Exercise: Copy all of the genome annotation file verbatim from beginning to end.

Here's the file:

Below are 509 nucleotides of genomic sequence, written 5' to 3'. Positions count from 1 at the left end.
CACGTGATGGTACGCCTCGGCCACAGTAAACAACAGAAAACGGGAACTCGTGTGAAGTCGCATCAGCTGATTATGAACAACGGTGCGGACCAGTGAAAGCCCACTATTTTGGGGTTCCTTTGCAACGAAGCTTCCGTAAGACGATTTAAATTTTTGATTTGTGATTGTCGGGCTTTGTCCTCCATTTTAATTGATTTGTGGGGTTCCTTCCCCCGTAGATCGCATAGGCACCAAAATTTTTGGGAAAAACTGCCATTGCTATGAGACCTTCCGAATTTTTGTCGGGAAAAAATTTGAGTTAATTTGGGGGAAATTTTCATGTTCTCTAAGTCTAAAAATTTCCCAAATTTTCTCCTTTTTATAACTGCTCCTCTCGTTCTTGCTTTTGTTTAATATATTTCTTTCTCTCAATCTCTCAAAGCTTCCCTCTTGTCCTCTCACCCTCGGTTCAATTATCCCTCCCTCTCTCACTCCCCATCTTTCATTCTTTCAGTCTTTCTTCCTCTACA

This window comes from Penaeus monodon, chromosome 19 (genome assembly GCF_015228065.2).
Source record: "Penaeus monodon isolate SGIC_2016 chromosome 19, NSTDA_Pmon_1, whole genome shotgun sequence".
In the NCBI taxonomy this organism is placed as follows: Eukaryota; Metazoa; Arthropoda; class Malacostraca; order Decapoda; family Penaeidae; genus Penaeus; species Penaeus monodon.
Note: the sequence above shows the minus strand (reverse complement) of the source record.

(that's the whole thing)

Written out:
Below are 509 nucleotides of genomic sequence, written 5' to 3'. Positions count from 1 at the left end.
CACGTGATGGTACGCCTCGGCCACAGTAAACAACAGAAAACGGGAACTCGTGTGAAGTCGCATCAGCTGATTATGAACAACGGTGCGGACCAGTGAAAGCCCACTATTTTGGGGTTCCTTTGCAACGAAGCTTCCGTAAGACGATTTAAATTTTTGATTTGTGATTGTCGGGCTTTGTCCTCCATTTTAATTGATTTGTGGGGTTCCTTCCCCCGTAGATCGCATAGGCACCAAAATTTTTGGGAAAAACTGCCATTGCTATGAGACCTTCCGAATTTTTGTCGGGAAAAAATTTGAGTTAATTTGGGGGAAATTTTCATGTTCTCTAAGTCTAAAAATTTCCCAAATTTTCTCCTTTTTATAACTGCTCCTCTCGTTCTTGCTTTTGTTTAATATATTTCTTTCTCTCAATCTCTCAAAGCTTCCCTCTTGTCCTCTCACCCTCGGTTCAATTATCCCTCCCTCTCTCACTCCCCATCTTTCATTCTTTCAGTCTTTCTTCCTCTACA

This window comes from Penaeus monodon, chromosome 19 (genome assembly GCF_015228065.2).
Source record: "Penaeus monodon isolate SGIC_2016 chromosome 19, NSTDA_Pmon_1, whole genome shotgun sequence".
In the NCBI taxonomy this organism is placed as follows: Eukaryota; Metazoa; Arthropoda; class Malacostraca; order Decapoda; family Penaeidae; genus Penaeus; species Penaeus monodon.
Note: the sequence above shows the minus strand (reverse complement) of the source record.